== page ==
Want the go-anywhere spirit of a netbook and the full keyboard (and features) of a typical laptop? The Gateway EC14D07u ($630 as of March 22, 2010) attempts to merge the two, and in some ways it succeeds: The laptop feels light and yet manages to pack a DVD burner and an 11.6-inch screen. But in other ways–such as with its mediocre audio and video performance–it stumbles. Ultimately, it ranks as an average ultra-portable laptop, albeit one that is fast enough for most applications and small enough to tote anywhere.
On our WorldBench 6 test suite, the EC14D07u earned a score of 64, strong enough to handle office work, Web browsing, media playback, and most other general tasks you may want to throw at it. The system’s 4GB of RAM help it run multiple applications smoothly. (The similarly configured, similarly priced HP Pavilion dv2 earned a WorldBench 6 score of just 45.) But games and other 3D applications drag in the absence of a dedicate graphics processor. Even 3D titles from a few years back, such as Half-Life 2: Episode 1, are unplayable.
The 1.3GHz Intel Pentium SU4100 seems better tuned toward power conservation. In our testing, the battery lasted a solid but unspectacular six hours, 20 minutes, and you can extend that time if you dim the screen.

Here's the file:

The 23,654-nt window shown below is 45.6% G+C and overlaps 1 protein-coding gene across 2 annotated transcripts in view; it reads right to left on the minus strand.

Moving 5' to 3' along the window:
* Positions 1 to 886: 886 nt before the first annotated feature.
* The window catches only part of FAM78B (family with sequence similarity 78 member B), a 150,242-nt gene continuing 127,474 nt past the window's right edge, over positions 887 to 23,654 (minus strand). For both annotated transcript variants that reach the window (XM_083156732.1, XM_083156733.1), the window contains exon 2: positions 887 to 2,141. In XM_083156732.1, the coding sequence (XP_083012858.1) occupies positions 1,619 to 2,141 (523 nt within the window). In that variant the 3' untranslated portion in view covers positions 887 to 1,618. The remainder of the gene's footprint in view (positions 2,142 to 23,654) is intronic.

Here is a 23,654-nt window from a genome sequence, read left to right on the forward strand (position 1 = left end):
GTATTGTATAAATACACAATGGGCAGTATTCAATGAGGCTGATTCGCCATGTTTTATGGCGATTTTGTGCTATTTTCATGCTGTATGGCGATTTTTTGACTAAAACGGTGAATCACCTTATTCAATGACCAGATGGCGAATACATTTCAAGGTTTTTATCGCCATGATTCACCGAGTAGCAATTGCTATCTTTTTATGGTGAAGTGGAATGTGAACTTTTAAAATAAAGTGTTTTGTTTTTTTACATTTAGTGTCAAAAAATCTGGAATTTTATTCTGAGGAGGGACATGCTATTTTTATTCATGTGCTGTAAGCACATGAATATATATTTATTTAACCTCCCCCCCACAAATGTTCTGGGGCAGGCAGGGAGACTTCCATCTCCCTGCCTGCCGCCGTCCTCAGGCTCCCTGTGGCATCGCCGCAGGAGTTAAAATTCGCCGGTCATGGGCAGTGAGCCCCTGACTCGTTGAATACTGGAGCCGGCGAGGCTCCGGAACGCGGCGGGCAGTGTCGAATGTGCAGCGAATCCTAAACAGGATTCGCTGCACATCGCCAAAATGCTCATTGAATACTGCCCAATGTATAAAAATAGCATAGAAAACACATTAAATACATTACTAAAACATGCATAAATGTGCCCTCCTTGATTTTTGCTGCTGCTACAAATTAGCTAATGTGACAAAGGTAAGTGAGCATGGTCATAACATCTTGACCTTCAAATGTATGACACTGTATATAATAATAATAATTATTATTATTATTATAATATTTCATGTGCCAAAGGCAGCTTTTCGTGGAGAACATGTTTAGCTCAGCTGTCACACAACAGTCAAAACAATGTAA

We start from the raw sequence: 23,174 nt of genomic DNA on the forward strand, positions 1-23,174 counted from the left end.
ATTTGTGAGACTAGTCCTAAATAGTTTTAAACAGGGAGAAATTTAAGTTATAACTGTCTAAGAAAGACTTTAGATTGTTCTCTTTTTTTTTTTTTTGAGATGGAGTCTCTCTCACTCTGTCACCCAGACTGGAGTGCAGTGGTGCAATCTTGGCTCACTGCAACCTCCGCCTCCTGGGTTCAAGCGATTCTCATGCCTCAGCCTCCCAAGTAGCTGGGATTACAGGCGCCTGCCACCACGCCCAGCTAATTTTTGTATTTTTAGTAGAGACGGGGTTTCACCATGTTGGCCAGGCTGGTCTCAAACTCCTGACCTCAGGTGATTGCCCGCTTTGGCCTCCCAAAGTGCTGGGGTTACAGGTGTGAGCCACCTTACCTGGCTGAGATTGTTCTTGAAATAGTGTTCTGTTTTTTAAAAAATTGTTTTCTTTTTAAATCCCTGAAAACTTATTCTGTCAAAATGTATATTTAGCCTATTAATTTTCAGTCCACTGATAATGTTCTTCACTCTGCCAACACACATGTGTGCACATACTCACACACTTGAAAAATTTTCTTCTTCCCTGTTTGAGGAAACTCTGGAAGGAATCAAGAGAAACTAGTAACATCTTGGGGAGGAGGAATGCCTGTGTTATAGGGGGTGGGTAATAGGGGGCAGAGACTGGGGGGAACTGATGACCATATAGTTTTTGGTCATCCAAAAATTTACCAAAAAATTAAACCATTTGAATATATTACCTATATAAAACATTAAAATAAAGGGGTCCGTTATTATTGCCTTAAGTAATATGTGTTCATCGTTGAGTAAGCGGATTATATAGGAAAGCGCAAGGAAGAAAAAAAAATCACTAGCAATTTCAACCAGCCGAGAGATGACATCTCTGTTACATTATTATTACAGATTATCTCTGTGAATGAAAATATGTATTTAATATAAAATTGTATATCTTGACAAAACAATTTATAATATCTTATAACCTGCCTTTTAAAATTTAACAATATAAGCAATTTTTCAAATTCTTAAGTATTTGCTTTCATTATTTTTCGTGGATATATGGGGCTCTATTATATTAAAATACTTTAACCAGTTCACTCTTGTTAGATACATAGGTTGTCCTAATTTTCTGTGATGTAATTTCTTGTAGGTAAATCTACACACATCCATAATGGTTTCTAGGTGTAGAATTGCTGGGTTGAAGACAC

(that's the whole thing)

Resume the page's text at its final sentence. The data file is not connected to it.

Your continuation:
The keyboard and trackpad are average, too. Full-size matte keys feel good to the touch, and the responsive trackpad usually keeps up. You can even use a few gesture commands to navigate, such as swiping two fingers to scroll. Oddly, however, if you tap almost any keyboard key, the mouse freezes in mid-movement.
The laptop weighs about 3.5 pounds and has a maximum thickness of approximately 1.25 inches, so it’s easy to sling anywhere. Somehow, Gateway slipped a dual-layer DVD burner into that svelte body, too. The laptop’s shiny exterior is a fingerprint magnet; but except for the two mouse buttons, almost all of the laptop’s interior surfaces are matte
In PC World’s most recent survey of laptop vendor reliability and service, Gateway ranked in the top third, suggesting that the company is responsive customers’ initial or late-developing hardware problems.Colours on the EC14D07u’s bright LCD look a little muted compared to those on competing screens, and the glare on the glossy screen can be distracting. But you get good resolution (1366 by 768 pixels)for a screen of this size. The thin but adequate audio is typical for a laptop, with weak sound separation from the speakers. At least there’s no distortion at the machine’s loudest volume, since you may frequently have the controls set to that level.
The EC14D07u comes with three USB 2.0 ports, audio in and out, VGA and HDMI out, a flash-card reader, 802.11b/g/n Wi-Fi, and gigabit Ethernet. An average Webcam records images that can look posterized, but pictures stay fairly defined in moderate lighting.
Being average isn’t a bad thing. The thin-and-light Gateway EC14D07u travels almost anywhere; its processor and a 320GB hard drive are adequate for business and school work; and its LCDpacks in pixels. Nevertheless, nothing about this machine causes it to stand out from the pack.